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Assuming you are using GNU find or another find which has these options, find . -mindepth 8 -maxdepth 8 -name '*XYZ*' If you don't have such a find command, you can use this POSIX version: # must contain exactly 7 slashes find . -path '*/*/*/*/*/*/*/*' -prune -name '*XYZ*' -path '*/*/*/*/*/*/*/*' selects paths that are at least 8 levels deep (contain ...


since the find arguments are positional a function would be a better solution. find(){ command find "$1" -regextype posix-egrep "${@:2}" } since you want to "overwrite" the original command you need to use the full path of find so that your new function doesn't create an infinite loop of calling itself. by using a function instead of an alias we can ...


You can't use capture groups from the regexp in the command to execute. If you use find -regex to restrict matches, you'll have to do some extra matching in the command. You can do that by invoking a shell and using its own pattern matching constructs. For example, if foo and bar are constant strings and regex1 can't match bar: find … -exec sh -c ' ...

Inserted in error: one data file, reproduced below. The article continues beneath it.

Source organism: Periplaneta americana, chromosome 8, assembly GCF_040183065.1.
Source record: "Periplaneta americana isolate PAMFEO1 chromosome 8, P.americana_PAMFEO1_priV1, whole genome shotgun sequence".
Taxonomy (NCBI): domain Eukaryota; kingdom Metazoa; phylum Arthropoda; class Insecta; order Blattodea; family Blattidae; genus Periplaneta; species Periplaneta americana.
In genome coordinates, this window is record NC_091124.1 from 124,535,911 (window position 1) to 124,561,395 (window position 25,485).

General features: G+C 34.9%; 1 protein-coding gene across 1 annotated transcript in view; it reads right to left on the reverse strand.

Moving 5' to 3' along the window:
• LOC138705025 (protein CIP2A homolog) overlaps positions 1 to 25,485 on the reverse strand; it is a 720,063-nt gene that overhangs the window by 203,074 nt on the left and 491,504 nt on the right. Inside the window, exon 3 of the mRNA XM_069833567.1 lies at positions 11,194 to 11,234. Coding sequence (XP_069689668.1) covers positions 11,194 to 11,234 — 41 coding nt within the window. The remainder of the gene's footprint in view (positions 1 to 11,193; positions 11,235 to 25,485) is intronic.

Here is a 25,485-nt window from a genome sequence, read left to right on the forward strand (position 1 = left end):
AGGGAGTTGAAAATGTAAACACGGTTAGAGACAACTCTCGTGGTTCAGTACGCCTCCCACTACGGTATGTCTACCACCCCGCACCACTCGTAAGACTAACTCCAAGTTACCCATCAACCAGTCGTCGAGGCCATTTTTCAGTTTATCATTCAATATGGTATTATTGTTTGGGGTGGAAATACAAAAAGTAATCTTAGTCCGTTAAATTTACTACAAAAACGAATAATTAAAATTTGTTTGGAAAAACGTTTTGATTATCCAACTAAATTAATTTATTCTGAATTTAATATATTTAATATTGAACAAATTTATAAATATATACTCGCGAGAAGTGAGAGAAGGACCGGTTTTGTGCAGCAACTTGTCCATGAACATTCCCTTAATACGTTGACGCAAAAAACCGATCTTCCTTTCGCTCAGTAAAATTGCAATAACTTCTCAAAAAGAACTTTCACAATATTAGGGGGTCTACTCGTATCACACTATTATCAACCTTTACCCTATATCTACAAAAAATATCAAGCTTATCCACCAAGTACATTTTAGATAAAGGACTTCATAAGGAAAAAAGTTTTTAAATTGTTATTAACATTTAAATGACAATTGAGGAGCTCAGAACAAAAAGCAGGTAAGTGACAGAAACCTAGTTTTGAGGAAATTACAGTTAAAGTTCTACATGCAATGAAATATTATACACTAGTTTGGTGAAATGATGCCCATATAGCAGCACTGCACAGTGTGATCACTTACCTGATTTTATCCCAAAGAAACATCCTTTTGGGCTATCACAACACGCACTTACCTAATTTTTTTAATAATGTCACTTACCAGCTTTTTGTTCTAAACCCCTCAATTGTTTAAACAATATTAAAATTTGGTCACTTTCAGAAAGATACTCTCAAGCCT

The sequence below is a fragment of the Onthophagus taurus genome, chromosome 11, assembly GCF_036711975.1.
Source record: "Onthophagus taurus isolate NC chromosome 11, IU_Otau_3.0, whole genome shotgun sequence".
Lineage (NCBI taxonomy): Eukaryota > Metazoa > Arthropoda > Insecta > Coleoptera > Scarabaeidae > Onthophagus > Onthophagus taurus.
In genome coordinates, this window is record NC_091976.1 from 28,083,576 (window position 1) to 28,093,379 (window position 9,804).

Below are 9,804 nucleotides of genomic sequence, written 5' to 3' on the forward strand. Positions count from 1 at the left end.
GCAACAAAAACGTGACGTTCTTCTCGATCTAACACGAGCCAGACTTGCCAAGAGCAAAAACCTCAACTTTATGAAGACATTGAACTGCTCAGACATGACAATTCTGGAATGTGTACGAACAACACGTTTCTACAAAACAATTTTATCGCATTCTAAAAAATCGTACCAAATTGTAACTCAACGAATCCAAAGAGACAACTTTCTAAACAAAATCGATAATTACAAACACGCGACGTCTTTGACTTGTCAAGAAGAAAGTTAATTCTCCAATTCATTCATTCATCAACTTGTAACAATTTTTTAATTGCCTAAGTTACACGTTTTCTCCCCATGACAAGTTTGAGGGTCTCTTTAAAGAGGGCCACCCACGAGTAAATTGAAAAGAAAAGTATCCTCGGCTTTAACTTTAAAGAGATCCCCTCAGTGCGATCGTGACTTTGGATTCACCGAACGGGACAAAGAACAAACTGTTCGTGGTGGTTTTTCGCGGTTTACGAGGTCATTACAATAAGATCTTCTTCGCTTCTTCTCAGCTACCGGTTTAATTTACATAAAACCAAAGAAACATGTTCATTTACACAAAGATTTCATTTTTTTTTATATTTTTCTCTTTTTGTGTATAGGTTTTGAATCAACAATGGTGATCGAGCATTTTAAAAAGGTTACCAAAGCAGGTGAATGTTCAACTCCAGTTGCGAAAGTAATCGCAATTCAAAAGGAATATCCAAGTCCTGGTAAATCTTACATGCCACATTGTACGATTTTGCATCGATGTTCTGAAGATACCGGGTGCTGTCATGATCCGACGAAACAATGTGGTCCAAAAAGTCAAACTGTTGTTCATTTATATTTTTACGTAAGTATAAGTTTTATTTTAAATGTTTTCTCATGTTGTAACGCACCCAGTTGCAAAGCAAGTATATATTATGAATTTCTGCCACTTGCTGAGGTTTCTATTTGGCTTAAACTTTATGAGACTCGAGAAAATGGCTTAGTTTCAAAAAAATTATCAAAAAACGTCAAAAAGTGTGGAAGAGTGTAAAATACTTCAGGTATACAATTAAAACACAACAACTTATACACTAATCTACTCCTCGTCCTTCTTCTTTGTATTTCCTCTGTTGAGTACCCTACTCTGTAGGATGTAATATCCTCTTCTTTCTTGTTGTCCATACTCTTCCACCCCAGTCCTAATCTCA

GNUly: find . -iname '*.gif' -print0 | grep -z loader | xargs -r0 cp -t /home/me POSIXly: find . -name '*.[gG][iI][fF]' -path '*loader*' -exec sh -c ' exec cp "$@" /home/me' sh {} + (I used -path so it be equivalent with the grep solution, but it sounds like you want loader to be found in the name of the file as opposed to its directory components, ...


You could do something like: efind() ( found=false for arg do if [ "$arg" = -regex ] && ! "$found"; then set -- "$@" -regextype posix-egrep found=true fi set -- "$@" "$arg" shift done exec find "$@" ) To insert -regex-type posix-egrep before the first occurrence of -regex.


I think xargs is the more simple and direct solution: find . -iname *.gif | grep loader | xargs cp -t /home/me


mv path_to_example_dir/*_jony /jony


The possible duplicate Link answered the question partly. To provide multiple name patterns to 'find' use this find $directory -type f \( -name "*.zip" -o -name "*.rar" \) The complete answer to the question is: find $directory -type f \( -name "*.zip" -o -name "*.rar" \) -print0 | xargs -0 -n1 du -b | sort -n -r with $directory being comp_tuts/ dir


With zsh you could use the function age to print only the names of files that have been modified on a certain date: autoload age print -rl -- *.php(.e:age 2011/02/08:) or, if you want to search recursively: autoload age setopt extendedglob print -rl -- **/*.php(.e:age 2011/02/08:)

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